If you happen to live in a box, you are well aware that it is back to school time. If you live in the northeast, you know that this week started the flow of back to school photos dominating your newsfeeds. You’ve probably seen articles about what to expect as kids transition, parents either lamenting over their kids entering school or celebrating about them returning, and all sorts of emotional posts about how kids grow up to fast and “where or where does the time go?” photo captions. But here on this blog, I’m going to spare you. I’m not going to continue under the guise that it’s not about back to school. So, read on knowing full that I’m not about to reinvent the wheel and know what you are getting yourself into.
My oldest started kindergarten today. I know, right? He was basically just born and was hanging out in all his chubby, cloth diapered glory, and yet here we are anyway.
I want to be clear about something; I am ridiculously excited for him. He has been waiting years to ride the bus and has such a yearning for information that I know kindergarten is going to be an amazing experience for him. I am not sad at all (okay, minimally sad) about him “growing up”. I quite enjoy watching my kids conquer new things as they get older, more capable and more independent. What I’m currently grieving is the loss of my son. He will now be gone for eight out of the twelve hours a day that he will be awake. Two-thirds of his awake time he will now be spending with someone else! That’s 66% of when he isn’t snoozing. No matter how you cut it, it’s a lot. I imagine that this is akin to what working parents experience, and I can now attest that it’s not fun at all.
I keep stumbling upon new adventures and think to myself, “oooh! Carson is going to love that! I’ll had it to the calendar!”, followed quickly be, “oh right. He won’t be able to go. He has school.” I am incredibly sad about losing out on fun adventures with him and being a part of his world. I would love nothing more than to opt into sending him to school for four days a week and keeping him to myself for one. Not only would it benefit me, but I truly believe that so much learning takes place outside of a classroom and I know that I can provide him with experiences that he can’t get at school.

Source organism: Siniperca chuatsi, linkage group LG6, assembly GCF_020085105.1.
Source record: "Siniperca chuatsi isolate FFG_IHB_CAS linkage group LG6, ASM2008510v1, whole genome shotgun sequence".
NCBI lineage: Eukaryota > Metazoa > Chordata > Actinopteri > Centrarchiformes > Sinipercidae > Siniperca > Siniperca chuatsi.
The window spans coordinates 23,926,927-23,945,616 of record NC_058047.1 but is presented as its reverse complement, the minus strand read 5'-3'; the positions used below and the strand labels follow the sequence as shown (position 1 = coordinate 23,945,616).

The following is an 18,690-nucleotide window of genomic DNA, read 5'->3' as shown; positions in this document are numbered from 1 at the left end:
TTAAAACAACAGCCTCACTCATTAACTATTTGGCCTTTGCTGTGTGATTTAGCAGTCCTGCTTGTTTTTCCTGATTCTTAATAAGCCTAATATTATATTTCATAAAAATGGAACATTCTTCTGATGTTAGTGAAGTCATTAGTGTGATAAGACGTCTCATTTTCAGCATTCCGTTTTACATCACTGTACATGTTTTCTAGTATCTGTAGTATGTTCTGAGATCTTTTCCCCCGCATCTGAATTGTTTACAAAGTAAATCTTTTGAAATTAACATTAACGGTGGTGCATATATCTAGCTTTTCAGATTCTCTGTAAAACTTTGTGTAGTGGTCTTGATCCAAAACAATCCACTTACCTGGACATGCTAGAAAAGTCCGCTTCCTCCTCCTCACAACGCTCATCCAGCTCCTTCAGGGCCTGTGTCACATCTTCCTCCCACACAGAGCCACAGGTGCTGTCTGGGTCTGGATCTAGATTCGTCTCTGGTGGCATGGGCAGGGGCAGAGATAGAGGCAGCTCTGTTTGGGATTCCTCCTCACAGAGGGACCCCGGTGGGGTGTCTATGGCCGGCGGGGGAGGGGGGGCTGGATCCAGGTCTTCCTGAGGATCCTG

Disclaimer: homeschooling is in no way, shape, or form feasible for us. I have zero patience on a good day, lack execution, and know absolutely nothing about history or geography.
With all the sadness I have right now, I am also genuinely excited to see what this school year brings for my daughter and me. For several months leading up to my daughter’s birth, I was experiencing a similar sense of loss to what I am now. I cried about thinking I was ruining my son’s life by giving him a sibling and I felt guilty that I was taking away the Mommy-Carson days we had every single day and that I would no longer be completely present with my little boy. While some of those have certainly been legitimate concerns, I think that it has panned out fairly well. My attention has since shifted to the fact that my daughter never got any of that one-on-one time with me and has always just been along for the ride. With my son in school, I can finally have time with her! She starts preschool next week, but that still leaves us with three days a week for just the two of us, and I could not be more excited. We started off our personal adventures with going someplace of her choice today, where she was able to stare at a turtle for twenty-five minutes without me ushering her along as her brother wandered to the next exhibit. Also, the turtle’s name was Ima; Ima Boxturtle. The hilarity of it was enough to make my day.
This school year is going to bring a lot of firsts, a lot of trials, and a lot of growing pains, but the year will also be accompanied by triumphs, growth, learning, and expanding wings. My daughter has asked me approximately two hundred and fifteen times today where Carson is and when he will be getting home, and I am alongside her eagerly waiting for the bus to bring him home, so I can hear all about the world that he gets to have to himself.
I may not have everyday as a Mommy-Carson day anymore, but he gets to have his own space now and I get to relish in the moments that I’m the one he comes home to and wants to shares everything with. And like he always tells me, he’ll get bigger, but he’ll always be my little boy.